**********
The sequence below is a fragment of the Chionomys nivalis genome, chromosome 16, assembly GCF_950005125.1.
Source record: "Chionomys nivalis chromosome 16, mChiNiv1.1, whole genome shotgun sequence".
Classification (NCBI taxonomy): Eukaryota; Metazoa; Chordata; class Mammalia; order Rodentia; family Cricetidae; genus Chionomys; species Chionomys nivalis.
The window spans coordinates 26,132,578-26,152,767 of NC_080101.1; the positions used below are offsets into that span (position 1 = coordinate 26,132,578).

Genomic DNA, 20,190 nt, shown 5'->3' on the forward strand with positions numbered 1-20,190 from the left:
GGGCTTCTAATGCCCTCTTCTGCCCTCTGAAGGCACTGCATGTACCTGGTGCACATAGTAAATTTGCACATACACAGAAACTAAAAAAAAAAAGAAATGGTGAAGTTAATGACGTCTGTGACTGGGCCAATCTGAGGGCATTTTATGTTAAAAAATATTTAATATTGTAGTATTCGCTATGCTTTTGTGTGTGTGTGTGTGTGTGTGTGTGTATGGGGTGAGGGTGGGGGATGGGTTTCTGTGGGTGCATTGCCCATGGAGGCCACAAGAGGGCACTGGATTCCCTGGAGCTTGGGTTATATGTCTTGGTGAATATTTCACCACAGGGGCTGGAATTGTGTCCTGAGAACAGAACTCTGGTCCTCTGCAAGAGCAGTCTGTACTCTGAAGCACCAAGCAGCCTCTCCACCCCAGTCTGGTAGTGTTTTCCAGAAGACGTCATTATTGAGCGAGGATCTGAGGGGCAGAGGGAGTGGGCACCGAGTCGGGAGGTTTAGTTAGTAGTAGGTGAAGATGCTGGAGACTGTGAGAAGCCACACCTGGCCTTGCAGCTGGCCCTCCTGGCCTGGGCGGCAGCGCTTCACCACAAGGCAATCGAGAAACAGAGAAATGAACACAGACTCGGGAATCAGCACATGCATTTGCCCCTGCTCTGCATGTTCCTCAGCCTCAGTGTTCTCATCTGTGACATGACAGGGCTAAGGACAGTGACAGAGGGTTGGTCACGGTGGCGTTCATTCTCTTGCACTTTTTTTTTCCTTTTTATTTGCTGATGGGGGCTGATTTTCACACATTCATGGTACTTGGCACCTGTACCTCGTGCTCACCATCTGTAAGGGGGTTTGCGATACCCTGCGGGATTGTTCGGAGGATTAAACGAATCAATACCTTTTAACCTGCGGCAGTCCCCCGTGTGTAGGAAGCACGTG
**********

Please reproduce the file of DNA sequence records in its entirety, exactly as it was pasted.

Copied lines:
The sequence below is a fragment of the Chionomys nivalis genome, chromosome 16, assembly GCF_950005125.1.
Source record: "Chionomys nivalis chromosome 16, mChiNiv1.1, whole genome shotgun sequence".
Classification (NCBI taxonomy): Eukaryota; Metazoa; Chordata; class Mammalia; order Rodentia; family Cricetidae; genus Chionomys; species Chionomys nivalis.
The window spans coordinates 26,132,578-26,152,767 of NC_080101.1; the positions used below are offsets into that span (position 1 = coordinate 26,132,578).

Genomic DNA, 20,190 nt, shown 5'->3' on the forward strand with positions numbered 1-20,190 from the left:
GGGCTTCTAATGCCCTCTTCTGCCCTCTGAAGGCACTGCATGTACCTGGTGCACATAGTAAATTTGCACATACACAGAAACTAAAAAAAAAAAGAAATGGTGAAGTTAATGACGTCTGTGACTGGGCCAATCTGAGGGCATTTTATGTTAAAAAATATTTAATATTGTAGTATTCGCTATGCTTTTGTGTGTGTGTGTGTGTGTGTGTGTGTATGGGGTGAGGGTGGGGGATGGGTTTCTGTGGGTGCATTGCCCATGGAGGCCACAAGAGGGCACTGGATTCCCTGGAGCTTGGGTTATATGTCTTGGTGAATATTTCACCACAGGGGCTGGAATTGTGTCCTGAGAACAGAACTCTGGTCCTCTGCAAGAGCAGTCTGTACTCTGAAGCACCAAGCAGCCTCTCCACCCCAGTCTGGTAGTGTTTTCCAGAAGACGTCATTATTGAGCGAGGATCTGAGGGGCAGAGGGAGTGGGCACCGAGTCGGGAGGTTTAGTTAGTAGTAGGTGAAGATGCTGGAGACTGTGAGAAGCCACACCTGGCCTTGCAGCTGGCCCTCCTGGCCTGGGCGGCAGCGCTTCACCACAAGGCAATCGAGAAACAGAGAAATGAACACAGACTCGGGAATCAGCACATGCATTTGCCCCTGCTCTGCATGTTCCTCAGCCTCAGTGTTCTCATCTGTGACATGACAGGGCTAAGGACAGTGACAGAGGGTTGGTCACGGTGGCGTTCATTCTCTTGCACTTTTTTTTTCCTTTTTATTTGCTGATGGGGGCTGATTTTCACACATTCATGGTACTTGGCACCTGTACCTCGTGCTCACCATCTGTAAGGGGGTTTGCGATACCCTGCGGGATTGTTCGGAGGATTAAACGAATCAATACCTTTTAACCTGCGGCAGTCCCCCGTGTGTAGGAAGCACGTG